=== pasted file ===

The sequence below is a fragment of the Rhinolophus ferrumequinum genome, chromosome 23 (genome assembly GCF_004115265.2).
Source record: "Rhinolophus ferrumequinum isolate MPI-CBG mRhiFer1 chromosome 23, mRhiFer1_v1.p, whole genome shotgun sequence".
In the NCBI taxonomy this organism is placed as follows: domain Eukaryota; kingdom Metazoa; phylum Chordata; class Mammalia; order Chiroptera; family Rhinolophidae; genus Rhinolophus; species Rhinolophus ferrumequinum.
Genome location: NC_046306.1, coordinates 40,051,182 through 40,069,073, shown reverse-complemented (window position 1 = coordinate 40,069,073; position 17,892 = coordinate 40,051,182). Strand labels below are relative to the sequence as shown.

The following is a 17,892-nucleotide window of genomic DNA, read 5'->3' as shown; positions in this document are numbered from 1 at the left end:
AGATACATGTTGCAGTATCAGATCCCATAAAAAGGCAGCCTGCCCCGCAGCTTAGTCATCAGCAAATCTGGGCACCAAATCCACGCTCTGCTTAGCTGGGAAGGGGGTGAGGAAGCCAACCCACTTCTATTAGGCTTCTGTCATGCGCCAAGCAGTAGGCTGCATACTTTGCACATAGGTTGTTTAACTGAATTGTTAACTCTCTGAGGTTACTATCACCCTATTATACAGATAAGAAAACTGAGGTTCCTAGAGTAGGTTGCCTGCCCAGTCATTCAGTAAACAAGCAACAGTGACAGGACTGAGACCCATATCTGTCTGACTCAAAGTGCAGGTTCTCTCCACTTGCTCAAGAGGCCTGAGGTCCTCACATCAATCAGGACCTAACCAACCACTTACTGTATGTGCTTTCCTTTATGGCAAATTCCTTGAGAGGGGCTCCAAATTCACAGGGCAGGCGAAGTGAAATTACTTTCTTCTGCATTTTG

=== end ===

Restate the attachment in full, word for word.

The sequence below is a fragment of the Rhinolophus ferrumequinum genome, chromosome 23 (genome assembly GCF_004115265.2).
Source record: "Rhinolophus ferrumequinum isolate MPI-CBG mRhiFer1 chromosome 23, mRhiFer1_v1.p, whole genome shotgun sequence".
In the NCBI taxonomy this organism is placed as follows: domain Eukaryota; kingdom Metazoa; phylum Chordata; class Mammalia; order Chiroptera; family Rhinolophidae; genus Rhinolophus; species Rhinolophus ferrumequinum.
Genome location: NC_046306.1, coordinates 40,051,182 through 40,069,073, shown reverse-complemented (window position 1 = coordinate 40,069,073; position 17,892 = coordinate 40,051,182). Strand labels below are relative to the sequence as shown.

The following is a 17,892-nucleotide window of genomic DNA, read 5'->3' as shown; positions in this document are numbered from 1 at the left end:
AGATACATGTTGCAGTATCAGATCCCATAAAAAGGCAGCCTGCCCCGCAGCTTAGTCATCAGCAAATCTGGGCACCAAATCCACGCTCTGCTTAGCTGGGAAGGGGGTGAGGAAGCCAACCCACTTCTATTAGGCTTCTGTCATGCGCCAAGCAGTAGGCTGCATACTTTGCACATAGGTTGTTTAACTGAATTGTTAACTCTCTGAGGTTACTATCACCCTATTATACAGATAAGAAAACTGAGGTTCCTAGAGTAGGTTGCCTGCCCAGTCATTCAGTAAACAAGCAACAGTGACAGGACTGAGACCCATATCTGTCTGACTCAAAGTGCAGGTTCTCTCCACTTGCTCAAGAGGCCTGAGGTCCTCACATCAATCAGGACCTAACCAACCACTTACTGTATGTGCTTTCCTTTATGGCAAATTCCTTGAGAGGGGCTCCAAATTCACAGGGCAGGCGAAGTGAAATTACTTTCTTCTGCATTTTG